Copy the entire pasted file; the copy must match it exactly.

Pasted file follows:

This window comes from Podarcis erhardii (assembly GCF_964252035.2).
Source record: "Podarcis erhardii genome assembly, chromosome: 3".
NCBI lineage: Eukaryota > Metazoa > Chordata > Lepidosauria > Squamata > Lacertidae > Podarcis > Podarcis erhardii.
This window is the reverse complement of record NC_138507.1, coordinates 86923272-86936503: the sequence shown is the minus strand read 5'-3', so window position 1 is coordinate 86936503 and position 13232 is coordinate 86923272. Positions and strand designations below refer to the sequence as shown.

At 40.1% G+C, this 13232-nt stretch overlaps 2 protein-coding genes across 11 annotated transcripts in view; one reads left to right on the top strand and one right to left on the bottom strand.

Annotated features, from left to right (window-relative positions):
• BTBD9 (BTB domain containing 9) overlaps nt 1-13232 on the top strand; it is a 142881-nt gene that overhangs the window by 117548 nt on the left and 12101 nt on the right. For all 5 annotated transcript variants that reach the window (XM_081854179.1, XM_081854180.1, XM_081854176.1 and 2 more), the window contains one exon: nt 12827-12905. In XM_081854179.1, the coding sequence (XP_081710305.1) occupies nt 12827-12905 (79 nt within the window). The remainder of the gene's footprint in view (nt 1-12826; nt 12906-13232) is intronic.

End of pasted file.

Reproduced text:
This window comes from Podarcis erhardii (assembly GCF_964252035.2).
Source record: "Podarcis erhardii genome assembly, chromosome: 3".
NCBI lineage: Eukaryota > Metazoa > Chordata > Lepidosauria > Squamata > Lacertidae > Podarcis > Podarcis erhardii.
This window is the reverse complement of record NC_138507.1, coordinates 86923272-86936503: the sequence shown is the minus strand read 5'-3', so window position 1 is coordinate 86936503 and position 13232 is coordinate 86923272. Positions and strand designations below refer to the sequence as shown.

At 40.1% G+C, this 13232-nt stretch overlaps 2 protein-coding genes across 11 annotated transcripts in view; one reads left to right on the top strand and one right to left on the bottom strand.

Annotated features, from left to right (window-relative positions):
• BTBD9 (BTB domain containing 9) overlaps nt 1-13232 on the top strand; it is a 142881-nt gene that overhangs the window by 117548 nt on the left and 12101 nt on the right. For all 5 annotated transcript variants that reach the window (XM_081854179.1, XM_081854180.1, XM_081854176.1 and 2 more), the window contains one exon: nt 12827-12905. In XM_081854179.1, the coding sequence (XP_081710305.1) occupies nt 12827-12905 (79 nt within the window). The remainder of the gene's footprint in view (nt 1-12826; nt 12906-13232) is intronic.